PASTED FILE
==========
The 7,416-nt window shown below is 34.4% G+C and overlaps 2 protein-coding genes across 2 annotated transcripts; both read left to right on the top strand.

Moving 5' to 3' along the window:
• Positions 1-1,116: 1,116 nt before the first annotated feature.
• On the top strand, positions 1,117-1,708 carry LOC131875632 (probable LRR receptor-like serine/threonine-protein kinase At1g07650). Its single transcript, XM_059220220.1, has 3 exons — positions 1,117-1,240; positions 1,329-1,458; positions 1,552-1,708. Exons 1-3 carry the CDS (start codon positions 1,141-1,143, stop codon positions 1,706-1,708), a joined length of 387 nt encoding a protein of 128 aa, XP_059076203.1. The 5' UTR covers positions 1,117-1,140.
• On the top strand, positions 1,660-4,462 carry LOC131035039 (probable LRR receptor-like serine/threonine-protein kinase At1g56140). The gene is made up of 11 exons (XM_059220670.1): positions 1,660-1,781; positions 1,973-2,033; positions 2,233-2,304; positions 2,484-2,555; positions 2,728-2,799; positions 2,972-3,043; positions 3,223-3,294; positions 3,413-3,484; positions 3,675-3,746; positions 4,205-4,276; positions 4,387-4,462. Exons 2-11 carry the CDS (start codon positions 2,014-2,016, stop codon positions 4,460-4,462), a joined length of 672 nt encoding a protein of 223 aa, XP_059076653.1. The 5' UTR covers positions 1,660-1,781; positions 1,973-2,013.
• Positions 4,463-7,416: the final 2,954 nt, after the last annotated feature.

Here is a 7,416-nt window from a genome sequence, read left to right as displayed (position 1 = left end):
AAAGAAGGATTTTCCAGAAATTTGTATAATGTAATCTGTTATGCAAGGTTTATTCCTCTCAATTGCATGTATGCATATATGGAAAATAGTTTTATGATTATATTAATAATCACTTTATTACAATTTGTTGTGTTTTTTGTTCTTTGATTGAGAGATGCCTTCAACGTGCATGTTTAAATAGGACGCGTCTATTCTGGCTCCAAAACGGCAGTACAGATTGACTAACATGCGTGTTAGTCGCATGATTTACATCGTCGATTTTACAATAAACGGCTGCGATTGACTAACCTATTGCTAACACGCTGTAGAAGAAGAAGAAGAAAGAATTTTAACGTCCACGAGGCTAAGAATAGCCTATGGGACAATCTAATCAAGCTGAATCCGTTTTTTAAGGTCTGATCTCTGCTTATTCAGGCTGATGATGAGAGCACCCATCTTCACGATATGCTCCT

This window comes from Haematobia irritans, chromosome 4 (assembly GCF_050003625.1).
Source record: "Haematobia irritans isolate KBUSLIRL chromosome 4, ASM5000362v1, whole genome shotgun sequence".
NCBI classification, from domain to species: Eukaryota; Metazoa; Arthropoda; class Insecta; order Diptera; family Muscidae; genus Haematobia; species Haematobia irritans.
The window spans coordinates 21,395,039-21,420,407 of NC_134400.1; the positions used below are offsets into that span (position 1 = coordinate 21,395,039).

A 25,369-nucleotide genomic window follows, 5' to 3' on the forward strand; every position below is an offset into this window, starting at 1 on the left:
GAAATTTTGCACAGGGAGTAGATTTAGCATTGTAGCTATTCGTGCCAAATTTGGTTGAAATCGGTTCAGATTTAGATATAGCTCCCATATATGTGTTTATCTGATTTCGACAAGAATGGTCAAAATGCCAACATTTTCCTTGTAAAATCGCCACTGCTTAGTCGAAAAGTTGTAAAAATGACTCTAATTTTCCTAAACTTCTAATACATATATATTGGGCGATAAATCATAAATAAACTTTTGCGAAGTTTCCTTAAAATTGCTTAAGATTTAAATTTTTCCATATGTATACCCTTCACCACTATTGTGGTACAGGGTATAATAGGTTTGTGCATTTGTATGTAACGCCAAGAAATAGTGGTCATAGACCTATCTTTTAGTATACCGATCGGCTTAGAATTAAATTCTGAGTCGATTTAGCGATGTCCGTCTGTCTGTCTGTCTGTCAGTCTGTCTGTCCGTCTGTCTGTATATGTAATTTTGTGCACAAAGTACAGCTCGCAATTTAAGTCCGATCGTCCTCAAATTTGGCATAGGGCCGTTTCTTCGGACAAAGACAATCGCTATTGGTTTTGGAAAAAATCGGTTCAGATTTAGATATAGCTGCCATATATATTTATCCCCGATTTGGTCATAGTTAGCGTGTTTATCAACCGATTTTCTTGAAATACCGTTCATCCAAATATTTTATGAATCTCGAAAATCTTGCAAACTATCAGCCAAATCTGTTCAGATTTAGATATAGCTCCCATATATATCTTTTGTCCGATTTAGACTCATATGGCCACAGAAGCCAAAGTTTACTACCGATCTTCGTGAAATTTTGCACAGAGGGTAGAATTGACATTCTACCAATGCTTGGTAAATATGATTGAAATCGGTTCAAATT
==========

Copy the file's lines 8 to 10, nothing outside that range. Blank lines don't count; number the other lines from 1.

AAAGAAGGATTTTCCAGAAATTTGTATAATGTAATCTGTTATGCAAGGTTTATTCCTCTCAATTGCATGTATGCATATATGGAAAATAGTTTTATGATTATATTAATAATCACTTTATTACAATTTGTTGTGTTTTTTGTTCTTTGATTGAGAGATGCCTTCAACGTGCATGTTTAAATAGGACGCGTCTATTCTGGCTCCAAAACGGCAGTACAGATTGACTAACATGCGTGTTAGTCGCATGATTTACATCGTCGATTTTACAATAAACGGCTGCGATTGACTAACCTATTGCTAACACGCTGTAGAAGAAGAAGAAGAAAGAATTTTAACGTCCACGAGGCTAAGAATAGCCTATGGGACAATCTAATCAAGCTGAATCCGTTTTTTAAGGTCTGATCTCTGCTTATTCAGGCTGATGATGAGAGCACCCATCTTCACGATATGCTCCT

This window comes from Haematobia irritans, chromosome 4 (assembly GCF_050003625.1).
Source record: "Haematobia irritans isolate KBUSLIRL chromosome 4, ASM5000362v1, whole genome shotgun sequence".